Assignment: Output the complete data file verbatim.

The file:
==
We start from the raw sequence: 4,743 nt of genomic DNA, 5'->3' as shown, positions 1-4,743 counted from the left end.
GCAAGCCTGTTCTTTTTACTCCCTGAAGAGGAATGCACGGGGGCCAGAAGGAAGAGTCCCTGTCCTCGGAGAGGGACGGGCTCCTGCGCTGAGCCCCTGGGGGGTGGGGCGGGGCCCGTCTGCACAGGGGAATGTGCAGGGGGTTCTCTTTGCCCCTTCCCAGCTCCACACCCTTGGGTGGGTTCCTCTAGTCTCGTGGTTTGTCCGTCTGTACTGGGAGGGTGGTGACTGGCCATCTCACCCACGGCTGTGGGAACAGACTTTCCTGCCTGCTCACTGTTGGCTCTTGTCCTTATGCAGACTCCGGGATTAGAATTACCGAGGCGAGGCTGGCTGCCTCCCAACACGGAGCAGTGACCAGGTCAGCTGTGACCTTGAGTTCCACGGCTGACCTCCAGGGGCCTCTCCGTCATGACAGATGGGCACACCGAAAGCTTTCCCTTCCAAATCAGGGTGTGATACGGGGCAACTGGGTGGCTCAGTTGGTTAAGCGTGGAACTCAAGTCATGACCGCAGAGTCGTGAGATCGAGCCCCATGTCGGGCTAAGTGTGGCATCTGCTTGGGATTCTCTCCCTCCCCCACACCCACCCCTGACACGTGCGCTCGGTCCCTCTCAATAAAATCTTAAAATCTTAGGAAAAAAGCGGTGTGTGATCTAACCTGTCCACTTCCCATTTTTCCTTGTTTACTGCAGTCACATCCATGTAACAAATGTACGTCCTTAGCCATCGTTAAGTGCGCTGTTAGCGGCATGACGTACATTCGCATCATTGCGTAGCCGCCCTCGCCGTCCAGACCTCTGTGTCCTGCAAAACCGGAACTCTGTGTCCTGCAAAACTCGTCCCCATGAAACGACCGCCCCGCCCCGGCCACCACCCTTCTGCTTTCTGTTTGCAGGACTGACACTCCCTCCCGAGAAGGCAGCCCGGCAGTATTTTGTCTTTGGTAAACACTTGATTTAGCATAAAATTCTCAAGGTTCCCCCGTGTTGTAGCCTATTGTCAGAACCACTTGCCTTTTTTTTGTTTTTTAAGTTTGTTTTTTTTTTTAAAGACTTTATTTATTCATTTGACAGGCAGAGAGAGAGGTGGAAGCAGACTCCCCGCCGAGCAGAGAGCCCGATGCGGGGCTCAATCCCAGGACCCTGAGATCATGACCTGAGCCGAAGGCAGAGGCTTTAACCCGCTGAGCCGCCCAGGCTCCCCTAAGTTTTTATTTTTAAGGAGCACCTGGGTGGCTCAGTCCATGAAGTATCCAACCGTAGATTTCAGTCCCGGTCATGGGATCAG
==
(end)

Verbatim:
We start from the raw sequence: 4,743 nt of genomic DNA, 5'->3' as shown, positions 1-4,743 counted from the left end.
GCAAGCCTGTTCTTTTTACTCCCTGAAGAGGAATGCACGGGGGCCAGAAGGAAGAGTCCCTGTCCTCGGAGAGGGACGGGCTCCTGCGCTGAGCCCCTGGGGGGTGGGGCGGGGCCCGTCTGCACAGGGGAATGTGCAGGGGGTTCTCTTTGCCCCTTCCCAGCTCCACACCCTTGGGTGGGTTCCTCTAGTCTCGTGGTTTGTCCGTCTGTACTGGGAGGGTGGTGACTGGCCATCTCACCCACGGCTGTGGGAACAGACTTTCCTGCCTGCTCACTGTTGGCTCTTGTCCTTATGCAGACTCCGGGATTAGAATTACCGAGGCGAGGCTGGCTGCCTCCCAACACGGAGCAGTGACCAGGTCAGCTGTGACCTTGAGTTCCACGGCTGACCTCCAGGGGCCTCTCCGTCATGACAGATGGGCACACCGAAAGCTTTCCCTTCCAAATCAGGGTGTGATACGGGGCAACTGGGTGGCTCAGTTGGTTAAGCGTGGAACTCAAGTCATGACCGCAGAGTCGTGAGATCGAGCCCCATGTCGGGCTAAGTGTGGCATCTGCTTGGGATTCTCTCCCTCCCCCACACCCACCCCTGACACGTGCGCTCGGTCCCTCTCAATAAAATCTTAAAATCTTAGGAAAAAAGCGGTGTGTGATCTAACCTGTCCACTTCCCATTTTTCCTTGTTTACTGCAGTCACATCCATGTAACAAATGTACGTCCTTAGCCATCGTTAAGTGCGCTGTTAGCGGCATGACGTACATTCGCATCATTGCGTAGCCGCCCTCGCCGTCCAGACCTCTGTGTCCTGCAAAACCGGAACTCTGTGTCCTGCAAAACTCGTCCCCATGAAACGACCGCCCCGCCCCGGCCACCACCCTTCTGCTTTCTGTTTGCAGGACTGACACTCCCTCCCGAGAAGGCAGCCCGGCAGTATTTTGTCTTTGGTAAACACTTGATTTAGCATAAAATTCTCAAGGTTCCCCCGTGTTGTAGCCTATTGTCAGAACCACTTGCCTTTTTTTTGTTTTTTAAGTTTGTTTTTTTTTTTAAAGACTTTATTTATTCATTTGACAGGCAGAGAGAGAGGTGGAAGCAGACTCCCCGCCGAGCAGAGAGCCCGATGCGGGGCTCAATCCCAGGACCCTGAGATCATGACCTGAGCCGAAGGCAGAGGCTTTAACCCGCTGAGCCGCCCAGGCTCCCCTAAGTTTTTATTTTTAAGGAGCACCTGGGTGGCTCAGTCCATGAAGTATCCAACCGTAGATTTCAGTCCCGGTCATGGGATCAG